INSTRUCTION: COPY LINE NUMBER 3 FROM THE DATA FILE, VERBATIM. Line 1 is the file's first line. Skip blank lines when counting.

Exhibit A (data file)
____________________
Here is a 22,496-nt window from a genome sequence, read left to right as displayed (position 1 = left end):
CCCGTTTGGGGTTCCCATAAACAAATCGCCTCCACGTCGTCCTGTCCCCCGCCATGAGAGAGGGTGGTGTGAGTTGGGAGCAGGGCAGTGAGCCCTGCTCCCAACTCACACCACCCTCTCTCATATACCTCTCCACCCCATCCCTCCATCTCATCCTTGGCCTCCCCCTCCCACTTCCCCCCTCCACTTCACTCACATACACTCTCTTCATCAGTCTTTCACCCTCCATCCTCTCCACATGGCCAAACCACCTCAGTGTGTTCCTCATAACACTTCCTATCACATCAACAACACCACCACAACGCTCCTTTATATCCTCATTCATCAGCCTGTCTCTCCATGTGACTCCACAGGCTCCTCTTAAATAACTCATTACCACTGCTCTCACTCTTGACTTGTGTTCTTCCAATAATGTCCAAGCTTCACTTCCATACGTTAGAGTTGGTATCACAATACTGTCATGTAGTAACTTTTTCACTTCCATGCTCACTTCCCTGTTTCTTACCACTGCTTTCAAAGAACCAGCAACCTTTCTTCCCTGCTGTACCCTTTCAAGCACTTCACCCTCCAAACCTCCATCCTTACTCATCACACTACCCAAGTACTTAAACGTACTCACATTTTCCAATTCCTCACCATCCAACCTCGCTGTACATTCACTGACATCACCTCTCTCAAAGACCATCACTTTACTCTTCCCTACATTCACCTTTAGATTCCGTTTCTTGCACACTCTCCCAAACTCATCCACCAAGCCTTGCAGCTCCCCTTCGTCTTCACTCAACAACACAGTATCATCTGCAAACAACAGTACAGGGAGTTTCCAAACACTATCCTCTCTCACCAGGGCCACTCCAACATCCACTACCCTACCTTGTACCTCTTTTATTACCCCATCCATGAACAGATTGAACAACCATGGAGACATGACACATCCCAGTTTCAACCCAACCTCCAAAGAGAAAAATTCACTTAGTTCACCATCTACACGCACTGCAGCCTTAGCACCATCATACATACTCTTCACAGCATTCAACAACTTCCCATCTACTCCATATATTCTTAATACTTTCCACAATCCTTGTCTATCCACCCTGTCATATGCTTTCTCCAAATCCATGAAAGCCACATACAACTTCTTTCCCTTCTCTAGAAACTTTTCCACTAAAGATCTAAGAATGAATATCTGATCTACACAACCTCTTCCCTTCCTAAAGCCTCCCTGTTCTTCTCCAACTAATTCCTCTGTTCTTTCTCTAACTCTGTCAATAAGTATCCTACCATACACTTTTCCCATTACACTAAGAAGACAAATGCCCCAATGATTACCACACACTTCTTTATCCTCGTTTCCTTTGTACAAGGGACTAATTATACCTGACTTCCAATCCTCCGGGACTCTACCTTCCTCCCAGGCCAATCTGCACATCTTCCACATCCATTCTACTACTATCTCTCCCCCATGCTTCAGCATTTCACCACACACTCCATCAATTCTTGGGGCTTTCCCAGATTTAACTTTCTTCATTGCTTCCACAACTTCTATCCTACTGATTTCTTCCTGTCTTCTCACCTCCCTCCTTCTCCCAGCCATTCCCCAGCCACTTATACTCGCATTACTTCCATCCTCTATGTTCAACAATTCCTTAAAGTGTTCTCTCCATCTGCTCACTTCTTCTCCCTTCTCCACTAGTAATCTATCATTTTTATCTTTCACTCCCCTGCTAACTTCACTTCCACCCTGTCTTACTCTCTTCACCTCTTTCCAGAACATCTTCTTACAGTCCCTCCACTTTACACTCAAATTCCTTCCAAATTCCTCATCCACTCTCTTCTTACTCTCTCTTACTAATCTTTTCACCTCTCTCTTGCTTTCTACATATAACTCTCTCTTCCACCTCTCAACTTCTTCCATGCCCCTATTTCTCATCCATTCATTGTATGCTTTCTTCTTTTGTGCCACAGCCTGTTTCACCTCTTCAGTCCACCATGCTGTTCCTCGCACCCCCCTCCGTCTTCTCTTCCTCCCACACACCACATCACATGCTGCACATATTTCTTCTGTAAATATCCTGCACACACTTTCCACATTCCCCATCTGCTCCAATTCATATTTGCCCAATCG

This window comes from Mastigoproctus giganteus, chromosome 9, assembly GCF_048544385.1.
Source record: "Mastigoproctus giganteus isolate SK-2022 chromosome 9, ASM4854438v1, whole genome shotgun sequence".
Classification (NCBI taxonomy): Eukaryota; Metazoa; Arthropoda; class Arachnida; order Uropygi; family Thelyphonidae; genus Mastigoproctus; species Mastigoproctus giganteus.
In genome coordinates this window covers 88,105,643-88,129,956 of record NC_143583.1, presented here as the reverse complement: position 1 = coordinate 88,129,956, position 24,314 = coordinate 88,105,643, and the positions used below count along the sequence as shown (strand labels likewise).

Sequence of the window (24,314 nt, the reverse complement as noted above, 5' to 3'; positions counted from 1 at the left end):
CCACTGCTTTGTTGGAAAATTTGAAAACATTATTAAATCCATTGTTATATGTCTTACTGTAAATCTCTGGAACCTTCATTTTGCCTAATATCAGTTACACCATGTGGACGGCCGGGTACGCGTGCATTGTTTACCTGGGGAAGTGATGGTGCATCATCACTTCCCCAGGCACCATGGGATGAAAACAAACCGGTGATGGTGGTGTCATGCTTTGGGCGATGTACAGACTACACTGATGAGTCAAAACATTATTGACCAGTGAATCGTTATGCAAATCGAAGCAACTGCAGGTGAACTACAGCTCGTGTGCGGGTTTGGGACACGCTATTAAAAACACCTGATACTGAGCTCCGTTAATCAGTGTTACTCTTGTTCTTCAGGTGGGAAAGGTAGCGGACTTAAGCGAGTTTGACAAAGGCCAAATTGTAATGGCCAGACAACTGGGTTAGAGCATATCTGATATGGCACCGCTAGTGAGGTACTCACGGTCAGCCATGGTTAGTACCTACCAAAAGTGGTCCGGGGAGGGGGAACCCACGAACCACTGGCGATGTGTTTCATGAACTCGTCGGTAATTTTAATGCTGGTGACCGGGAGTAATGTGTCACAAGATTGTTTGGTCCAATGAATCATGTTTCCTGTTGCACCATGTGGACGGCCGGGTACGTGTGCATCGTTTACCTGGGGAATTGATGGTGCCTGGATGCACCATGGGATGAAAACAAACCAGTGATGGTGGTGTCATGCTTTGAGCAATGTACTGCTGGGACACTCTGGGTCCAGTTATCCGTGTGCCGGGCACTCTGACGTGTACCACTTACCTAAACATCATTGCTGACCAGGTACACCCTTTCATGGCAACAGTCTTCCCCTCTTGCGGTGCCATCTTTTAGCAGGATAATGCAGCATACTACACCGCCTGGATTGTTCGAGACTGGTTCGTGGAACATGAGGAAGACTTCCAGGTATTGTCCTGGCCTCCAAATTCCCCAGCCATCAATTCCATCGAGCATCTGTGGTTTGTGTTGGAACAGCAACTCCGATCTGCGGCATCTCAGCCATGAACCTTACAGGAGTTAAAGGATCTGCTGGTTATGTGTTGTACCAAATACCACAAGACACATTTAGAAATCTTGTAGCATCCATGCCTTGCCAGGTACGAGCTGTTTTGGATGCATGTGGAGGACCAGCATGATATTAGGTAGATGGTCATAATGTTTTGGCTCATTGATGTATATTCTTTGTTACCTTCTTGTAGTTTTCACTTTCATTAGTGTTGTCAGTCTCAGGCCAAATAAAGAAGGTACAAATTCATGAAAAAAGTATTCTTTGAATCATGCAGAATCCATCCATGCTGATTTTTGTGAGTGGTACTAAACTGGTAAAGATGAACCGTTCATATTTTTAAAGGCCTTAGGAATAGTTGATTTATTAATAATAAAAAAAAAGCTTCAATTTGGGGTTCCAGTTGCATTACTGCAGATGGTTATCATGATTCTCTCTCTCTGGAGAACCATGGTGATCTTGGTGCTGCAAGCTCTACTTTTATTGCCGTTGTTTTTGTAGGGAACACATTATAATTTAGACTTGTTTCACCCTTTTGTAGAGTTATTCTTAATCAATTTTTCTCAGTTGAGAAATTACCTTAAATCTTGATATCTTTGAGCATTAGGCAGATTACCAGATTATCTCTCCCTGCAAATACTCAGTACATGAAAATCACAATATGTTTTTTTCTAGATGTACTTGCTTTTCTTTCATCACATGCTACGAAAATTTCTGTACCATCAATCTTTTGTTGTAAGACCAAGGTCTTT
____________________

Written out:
This window comes from Mastigoproctus giganteus, chromosome 9, assembly GCF_048544385.1.